Last summer, we looked at schools with Common Reading Programs, where institutions assign or recommend titles for students and instructors to read over the summer, so that they can come together to discuss the book as a community in the fall.
Believe it or not (I don't), but summer is here again, and so are these reading programs. While several schools have already announced their picks, there's still no way to tell which books will be the most common (pun intended) choice.
While some common reading programs include the entire student body, many of them are aimed specifically at students entering their first year of college. This gives incoming students the opportunity to share something with their instructors and peers before they step on campus, and provides them with a taste of what they can expect from their institution over the course (pun not intended) of their studies.
So, for those of you still deliberating on your common reading choices, or those of you who simply want more reading recommendations, take a look at the Macmillan catalog on Books for the First-Year Experience. These critically-acclaimed books are ideal for the first-year experience: they're accessible and challenging, timely and classic, broadly appealing, stimulating, and moving. They foster individual growth while also inviting campus-wide discussion. Overall, a perfect summer reading for an incoming student who wants to start their first year on the right page (last pun, promise!).
Here are some examples of books featured on Macmillan's Books for the First-Year Experience Catalog:
In 1985, Anthony Rae Hinton was arrested and charged with two counts of capital murder in Alabama. Stunned, confused, and only twenty-nine years old, Hinton knew that it was a case of mistaken identity and believed that the truth would prove his innocence and ultimately set him free. But with an incompetent defense attorney and a different system of justice for a poor black man in the South, Hinton was sentenced to death by electrocution. He spent his first three years on Death Row at Holman State Prison in despairing silence—angry and full of hatred for all those who had sent an innocent man to his death. But as Hinton realized and accepted his fate, he resolved not only to survive, but to find a way to live on Death Row. For the next twenty-seven years he was a beacon—transforming not only his own spirit, but those of his fellow inmates, fifty-four of whom were executed mere feet from his cell. With the help of civil rights attorney and bestselling author of , Bryan Stevenson, Hinton won his release in 2015. With a foreword by Stevenson, is an extraordinary testament to the power of hope sustained through the darkest times. Hinton’s memoir tells his dramatic thirty-year journey and shows how you can take away a man’s freedom, but you can’t take away his imagination, humor, or joy.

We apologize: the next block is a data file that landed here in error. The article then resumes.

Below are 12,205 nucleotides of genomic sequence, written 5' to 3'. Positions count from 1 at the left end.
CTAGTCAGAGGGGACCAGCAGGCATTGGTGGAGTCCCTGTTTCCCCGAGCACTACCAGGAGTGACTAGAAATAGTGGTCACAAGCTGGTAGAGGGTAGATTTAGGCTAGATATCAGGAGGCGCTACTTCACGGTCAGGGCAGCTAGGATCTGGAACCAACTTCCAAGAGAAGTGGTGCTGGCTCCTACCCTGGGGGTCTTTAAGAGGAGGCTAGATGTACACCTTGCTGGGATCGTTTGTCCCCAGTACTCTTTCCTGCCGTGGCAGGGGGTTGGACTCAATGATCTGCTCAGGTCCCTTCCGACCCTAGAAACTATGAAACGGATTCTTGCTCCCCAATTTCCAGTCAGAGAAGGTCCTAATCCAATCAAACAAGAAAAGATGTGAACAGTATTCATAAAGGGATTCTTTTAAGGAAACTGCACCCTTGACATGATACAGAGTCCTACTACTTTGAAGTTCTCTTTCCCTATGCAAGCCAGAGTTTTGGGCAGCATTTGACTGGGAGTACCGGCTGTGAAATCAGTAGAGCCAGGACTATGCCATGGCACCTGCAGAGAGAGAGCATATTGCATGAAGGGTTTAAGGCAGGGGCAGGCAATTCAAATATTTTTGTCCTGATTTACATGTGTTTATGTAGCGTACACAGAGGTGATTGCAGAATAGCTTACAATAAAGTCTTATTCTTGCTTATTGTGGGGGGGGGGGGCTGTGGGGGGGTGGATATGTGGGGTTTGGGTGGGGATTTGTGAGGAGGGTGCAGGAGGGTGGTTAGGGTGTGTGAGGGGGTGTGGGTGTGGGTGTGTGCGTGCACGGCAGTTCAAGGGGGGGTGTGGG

spent nearly thirty years on death row for crimes he did not commit. Released in April 2015, Hinton now speaks widely on prison reform and the power of faith and forgiveness. He lives in Alabama. Check out his chat with Oprah about his book on her Facebook page here.
Being Mortal: Medicine and What Matters in the End by Atul Gawande
Medicine has triumphed in modern times, transforming birth, injury, and infectious disease from harrowing to manageable. But in the inevitable condition of aging and death, the goals of medicine seem too frequently to run counter to the interest of the human spirit. Gawande, a practicing surgeon, addresses his profession’s ultimate limitation, arguing that quality of life is the desired goal for patients and families. Gawande offers examples of freer, more socially fulfilling models for assisting the infirm and dependent elderly, and he explores the varieties of hospice care to demonstrate that a person’s last weeks or months may be rich and dignified. Nursing homes, preoccupied with safety, pin patients into railed beds and wheelchairs. Hospitals isolate the dying, checking for vital signs long after the goals of cure have become moot. Doctors, committed to extending life, continue to carry out devastating procedures that in the end extend suffering. asserts that medicine can comfort and enhance our experience even to the end, providing not only a good life but also a good end.